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Nearly one in four Canadians make early RRSP withdrawals

Ottawa  ... A new survey from Scotiabank has found that almost a quarter of Canadians (23%) have taken money out of their RRSP and one in five does not plan to reinvest that amount, despite financial penalties.

The study, designed to understand Canadians' attitudes and behaviour toward RRSP savings, found that the primary purposes for withdrawal were to buy a first home, cover day-to-day living expenses and pay down debt. More than 1,000 investors over 18 participated in the on-line survey in October.

The study found that 40% of Canadians have made an average of three withdrawals from their RRSPs. Nearly half of those who have made at least one withdrawal do not intend to pay it back.

Canadians taking money out of their RRSPs withdrew an average of $18,000. Of those, 37% wanted to buy or build a house, or to get a mortgage; 24% took funds to pay off debt and 20% used the money for day-to-day living expenses.

Scotiabank says in the event that Canadians run out of retirement income, 42% plan to get a part-time job to make ends meet.

A similar survey by financial services giant Investors Group, released last week, found that more than half of working Canadians admit they don't have enough money to live on when they retire and therefore they plan to continue working part-time after retiring to bolster their incomes.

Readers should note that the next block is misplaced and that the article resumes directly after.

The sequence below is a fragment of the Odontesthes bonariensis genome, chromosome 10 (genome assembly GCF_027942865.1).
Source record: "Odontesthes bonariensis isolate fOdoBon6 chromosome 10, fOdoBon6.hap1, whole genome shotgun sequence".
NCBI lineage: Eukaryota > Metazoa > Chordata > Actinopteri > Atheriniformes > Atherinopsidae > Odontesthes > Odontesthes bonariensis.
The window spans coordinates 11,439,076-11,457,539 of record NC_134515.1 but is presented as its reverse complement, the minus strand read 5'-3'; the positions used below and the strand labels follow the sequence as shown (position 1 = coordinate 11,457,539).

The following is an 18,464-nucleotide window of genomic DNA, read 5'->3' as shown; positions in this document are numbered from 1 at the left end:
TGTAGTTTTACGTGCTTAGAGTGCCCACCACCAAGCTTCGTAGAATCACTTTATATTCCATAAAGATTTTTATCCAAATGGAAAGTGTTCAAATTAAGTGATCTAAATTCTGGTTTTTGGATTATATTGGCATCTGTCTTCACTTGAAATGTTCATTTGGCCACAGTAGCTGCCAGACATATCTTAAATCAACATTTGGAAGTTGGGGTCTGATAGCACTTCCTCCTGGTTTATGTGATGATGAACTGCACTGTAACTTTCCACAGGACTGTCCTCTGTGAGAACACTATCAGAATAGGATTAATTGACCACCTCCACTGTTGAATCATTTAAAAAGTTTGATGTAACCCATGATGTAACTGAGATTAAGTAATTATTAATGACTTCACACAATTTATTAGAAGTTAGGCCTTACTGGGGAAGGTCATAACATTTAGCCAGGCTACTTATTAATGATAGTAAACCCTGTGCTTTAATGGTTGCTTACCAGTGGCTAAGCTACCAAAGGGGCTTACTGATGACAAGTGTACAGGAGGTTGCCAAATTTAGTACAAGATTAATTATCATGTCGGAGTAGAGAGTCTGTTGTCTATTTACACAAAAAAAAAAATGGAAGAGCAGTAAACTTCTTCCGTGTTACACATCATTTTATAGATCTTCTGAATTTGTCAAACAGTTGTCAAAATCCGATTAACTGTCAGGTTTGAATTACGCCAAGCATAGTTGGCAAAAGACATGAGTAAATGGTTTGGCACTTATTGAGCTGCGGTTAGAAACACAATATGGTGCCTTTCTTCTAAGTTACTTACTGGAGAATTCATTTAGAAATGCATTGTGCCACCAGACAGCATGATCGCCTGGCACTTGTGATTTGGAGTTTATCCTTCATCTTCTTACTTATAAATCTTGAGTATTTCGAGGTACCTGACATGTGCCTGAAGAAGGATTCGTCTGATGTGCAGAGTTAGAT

According to the poll, 56% said they wouldn't have enough money to live on if they didn't work after retiring.

Larry Brown, secretary-treasurer of the National Union of Public and General Employees (NUPGE), calls the trend disturbing.

-More and more Canadians are using their retirement savings to help overcome financial difficulties they are experiencing today," Brown says.

-It might at best provide short term gain for long term pain. Using retirement savings to deal with a current financial situation an individual is facing, however, will only lead to economic insecurity for that individual in his/her senior years," he adds.

-This certainly speaks to the critical need for a national policy focus on how best to ensure all Canadians have financial security in retirement. A secure, enjoyable retirement should be the right earned by workers for decades of contributions to ones community and the economy. It should not be traded away to deal with immediate financial concerns."

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